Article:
It seemed like the right choice at the time. Pennsylvania's Bureau of Land Recycling and Waste Management, a division of the Department of Environmental Protection, purchased an imaging system called Ovation from Vantage Technologies Inc., a document management company. The bureau needed the system's special forms processing capabilities to manage its documents related to hazardous, municipal and industrial waste.
While the imaging system cost a hefty $1.2 million, the investment appeared worth it. Data from the forms would help environmental analysts regulate the state's toxic waste and recycling efforts.
But shortly after the bureau had their system up and running, Vantage was purchased by Wang, which wanted to bolster its document management software capabilities for Microsoft's Windows NT platform. At the time, Bureau Chief Jeff Beatty expressed frustration as Vantage technical support seemed to evaporate leading up to the sale. "We can't get the support we need," he said in the fall of 1996.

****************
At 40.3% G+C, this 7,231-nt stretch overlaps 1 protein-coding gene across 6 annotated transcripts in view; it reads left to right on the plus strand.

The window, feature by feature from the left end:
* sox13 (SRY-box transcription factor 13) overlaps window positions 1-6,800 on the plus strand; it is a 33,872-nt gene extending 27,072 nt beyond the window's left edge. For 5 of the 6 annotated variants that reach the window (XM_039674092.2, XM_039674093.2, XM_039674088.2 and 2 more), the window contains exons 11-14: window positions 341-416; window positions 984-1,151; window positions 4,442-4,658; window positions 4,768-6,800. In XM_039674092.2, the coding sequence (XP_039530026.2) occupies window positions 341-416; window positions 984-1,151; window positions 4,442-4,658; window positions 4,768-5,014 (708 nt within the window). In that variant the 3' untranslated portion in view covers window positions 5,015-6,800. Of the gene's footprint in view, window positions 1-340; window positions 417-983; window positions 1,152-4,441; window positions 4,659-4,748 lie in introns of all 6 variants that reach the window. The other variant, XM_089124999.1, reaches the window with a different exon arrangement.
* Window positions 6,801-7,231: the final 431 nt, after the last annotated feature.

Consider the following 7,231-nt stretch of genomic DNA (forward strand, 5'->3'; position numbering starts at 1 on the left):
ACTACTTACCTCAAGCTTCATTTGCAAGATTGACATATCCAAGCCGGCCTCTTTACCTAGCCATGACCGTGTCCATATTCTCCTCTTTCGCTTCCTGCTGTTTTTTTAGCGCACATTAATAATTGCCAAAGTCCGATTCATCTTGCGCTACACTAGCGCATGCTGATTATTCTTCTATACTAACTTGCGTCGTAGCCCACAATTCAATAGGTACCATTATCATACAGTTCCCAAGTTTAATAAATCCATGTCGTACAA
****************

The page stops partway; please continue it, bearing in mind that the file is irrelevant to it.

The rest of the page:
Within months of purchasing Vantage, Wang told the bureau it would support Ovation with minor upgrades, but it had no intention of continuing development. Rather, Wang suggested the bureau consider switching to a new product it was developing under its relationship with Microsoft. Then came the next bombshell. Wang sold its imaging software to Eastman Kodak for $260 million.
Paul Pocavich, chief of information services for the bureau, is worried about the latest buyout and how it will impact support for the already beleaguered Vantage product. "I'm concerned the sale will limit our options," he said. "We would like to get something back from our investment for a three- to five-year period before we have to throw it all out and start over again."
Imaging is a $3 billion business, and growing. Like other segments of the information technology industry, it has undergone tremendous change over the past 10 years, thanks to major advancements in technology. But the downside to growth and innovation has been a high degree of volatility in the marketplace.
Over the past two years, a tremendous number of acquisitions and mergers have taken place. FileNet and Wang, the market leaders in imaging, have led the way with a series of acquisitions meant to expand market share. Other vendors have followed suit in order to compete. As a result, a number of smaller vendors, some only in operation for a few years, have either merged with larger vendors or have disappeared entirely, leaving only their products.